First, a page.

Get Help! Pony is in Trouble!

This year, for her birthday, Alice got a pony. She named him……Pony.

ALLY AND PONY

Pony has rapidly become Alice’s favorite toy. She carries him everywhere, wrestles with him, wrangles him, growls at him, and generally treats Pony quite badly. (Apparently, Ally has not yet been convinced of the benefits of reward-based pony training). Regardless, Pony and Ally have become inseparable.

Until the day that Pony became lost.

It began like any other morning. Mike and I were getting ready to head out the door for a hike with Ally and Cooper. Pete the cat was underfoot asking for his breakfast, and Cooper was waiting by the door.

Ally? Not around. When Mike called her, she came running into the kitchen, stared intently at Mike and then raced back into the living room.

Ahhh……there was the problem. Pony was stuck between the wall and the back of the couch. Ally could not fit back there to reach him. Looking back and forth from Mike to Pony, Ally communicated the seriousness of the crisis and her need for assistance (someone with thumbs). Mike retrieved Pony, there ensued a loving reunion, and all was again good in the world.

ALLY VOWS TO NEVER AGAIN ALLOW PONY OUT OF HER SIGHT

For most dog folks, a pretty normal morning, eh?

Yet, the act of Alice telling Mike that Pony was in trouble, that she knew where Pony was, and that she needed Mike’s help, is considered to be a complex form of communication. It is called referential gesturing and involves both motivation (“I WANT Pony!!”) and intention (“I need your help to get him!”).

Referential Gestures: For a gesture to be considered referential, it must possess these five attributes:

  1. It is directed towards an object or an objective (Pony).
  2. It is mechanically ineffective (Ally running from Mike to Pony cannot save Pony)
  3. It is directed towards another individual (Mike)
  4. It results in a voluntary response by the receiver (Mike saves Pony).
  5. It has intention (Obvious. Pony is in trouble and must be saved).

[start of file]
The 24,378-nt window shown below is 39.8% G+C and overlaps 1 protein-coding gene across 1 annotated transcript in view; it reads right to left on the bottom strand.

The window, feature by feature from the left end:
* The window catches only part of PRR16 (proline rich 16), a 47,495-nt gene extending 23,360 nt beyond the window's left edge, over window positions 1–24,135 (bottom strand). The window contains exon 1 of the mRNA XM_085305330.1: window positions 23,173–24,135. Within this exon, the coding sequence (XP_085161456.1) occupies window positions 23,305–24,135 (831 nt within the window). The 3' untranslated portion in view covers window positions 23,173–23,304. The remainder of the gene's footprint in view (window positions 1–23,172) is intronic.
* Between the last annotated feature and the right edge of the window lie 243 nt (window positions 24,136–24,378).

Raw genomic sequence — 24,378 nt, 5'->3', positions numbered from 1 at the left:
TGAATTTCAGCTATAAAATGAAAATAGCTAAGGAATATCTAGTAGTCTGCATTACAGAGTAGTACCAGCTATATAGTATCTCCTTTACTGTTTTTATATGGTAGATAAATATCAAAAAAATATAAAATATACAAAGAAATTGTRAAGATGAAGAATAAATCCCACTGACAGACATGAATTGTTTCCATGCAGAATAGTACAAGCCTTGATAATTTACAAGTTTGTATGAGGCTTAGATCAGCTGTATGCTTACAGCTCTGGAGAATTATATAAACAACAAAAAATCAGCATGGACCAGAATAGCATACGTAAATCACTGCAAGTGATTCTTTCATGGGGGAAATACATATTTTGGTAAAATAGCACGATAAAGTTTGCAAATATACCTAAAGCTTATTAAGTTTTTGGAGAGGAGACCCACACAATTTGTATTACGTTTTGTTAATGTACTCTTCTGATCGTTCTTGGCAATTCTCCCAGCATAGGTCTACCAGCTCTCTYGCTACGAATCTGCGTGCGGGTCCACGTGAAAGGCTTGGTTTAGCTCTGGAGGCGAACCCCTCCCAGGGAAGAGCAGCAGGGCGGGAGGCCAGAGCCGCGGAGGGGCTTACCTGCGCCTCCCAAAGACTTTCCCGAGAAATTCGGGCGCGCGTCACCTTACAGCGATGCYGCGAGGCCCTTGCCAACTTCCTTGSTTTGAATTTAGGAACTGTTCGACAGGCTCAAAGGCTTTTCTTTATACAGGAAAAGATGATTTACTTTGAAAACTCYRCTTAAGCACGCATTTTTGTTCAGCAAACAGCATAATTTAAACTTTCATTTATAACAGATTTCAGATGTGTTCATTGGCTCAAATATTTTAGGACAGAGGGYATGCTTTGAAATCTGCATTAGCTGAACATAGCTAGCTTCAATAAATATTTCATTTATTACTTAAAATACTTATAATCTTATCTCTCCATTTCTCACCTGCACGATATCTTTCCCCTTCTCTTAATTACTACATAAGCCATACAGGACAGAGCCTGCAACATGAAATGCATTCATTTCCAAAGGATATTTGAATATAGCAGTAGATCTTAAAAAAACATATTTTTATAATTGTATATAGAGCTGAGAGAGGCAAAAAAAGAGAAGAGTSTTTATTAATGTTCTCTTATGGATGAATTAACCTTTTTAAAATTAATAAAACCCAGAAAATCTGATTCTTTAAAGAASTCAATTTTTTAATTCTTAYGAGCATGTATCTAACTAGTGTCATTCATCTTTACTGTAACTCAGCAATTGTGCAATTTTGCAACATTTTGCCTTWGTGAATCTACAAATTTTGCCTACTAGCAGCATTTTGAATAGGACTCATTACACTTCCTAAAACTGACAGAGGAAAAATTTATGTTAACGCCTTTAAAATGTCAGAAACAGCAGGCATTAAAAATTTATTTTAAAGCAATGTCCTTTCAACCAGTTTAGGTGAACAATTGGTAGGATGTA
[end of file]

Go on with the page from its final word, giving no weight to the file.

Pointing: Pointing is one of the most frequently used human referential gestures. Dogs understand and respond to all types of human pointing, such as hand points, foot points, and gaze. (I review these studies in detail in my newest book, “Dog Smart“). However, to date, research studies have focused on the dog’s ability to understand human gestures, rather than the use of these gestures by dogs and our ability to understand and respond to them. Of course, anyone who lives with multiple dogs knows that dogs are masters at signaling the location of a bit of food on the ground, a favorite toy, or (unfortunately) something smelly and suitable for rolling upon to other dogs in the family. Similarly, I bet that any dog owner reading this piece can easily identify one or two ways that their dog uses referential signaling with the humans in their life.

However, most of us probably have no idea exactly how good dogs are at this. They are really, really good……We have some new research that tells us so. Here it is:

The Study: Researchers at the University of Salford in the UK recruited a group of 37 dogs and owners, and used the Citizen Science protocol developed by Alexandra Horowitz and Julie Hecht to collect data. For a period of several weeks, owners filmed their dog performing “everyday” acts of communication with them. Examples included, but were not restricted to, requesting food, asking for a toy, or requesting that a door be opened. A total of 242 communication gestures were recorded and submitted for analysis. The researchers coded and analyzed communicative gestures according to the dog’s perceived goal, frequency of use and interaction outcome (whether the goal was achieved or not). Results: 47 different forms of referential gestures were identified from the submitted video footage. That is a LOT. (Can you think of 47 distinct ways in which you gesture to signal a need to others?). They also found:

  • A Conservative Estimate: When the researchers applied all five of the features identified above, the initial group of 47 gestures was distilled to 19 that were solid and indisputable examples of referential gesturing. That is still a LOT. Altogether, these were used over 1000 times in the collected videos of 37 dogs.
  • What Dogs Ask For (and Get): The four most commonly used and most successful referential gestures were requests for petting/scratching, food or water, to go outdoors, and to retrieve a toy (Pony!).
  • Gaze Alternation: Among all of the dogs, direct gaze and gaze alternation, looking back and forth from the owner to the goal, were by far the most common gestures that were used. Almost 400 instances of referential gaze were recorded, with dogs using eye contact to communicate a wide range of goals.
  • Gesture Portfolios: Dogs varied tremendously in the number and type of gestures that they used to communicate. It was not uncommon for a dog to employ several different gestures (gaze, head turn, pawing, barking) for a single goal and to switch to a new gesture if the first was not successful. Interestingly, dogs who lived with more than one person tended to use a larger repertoire of gestures, perhaps having developed customized ways of communicating with each person.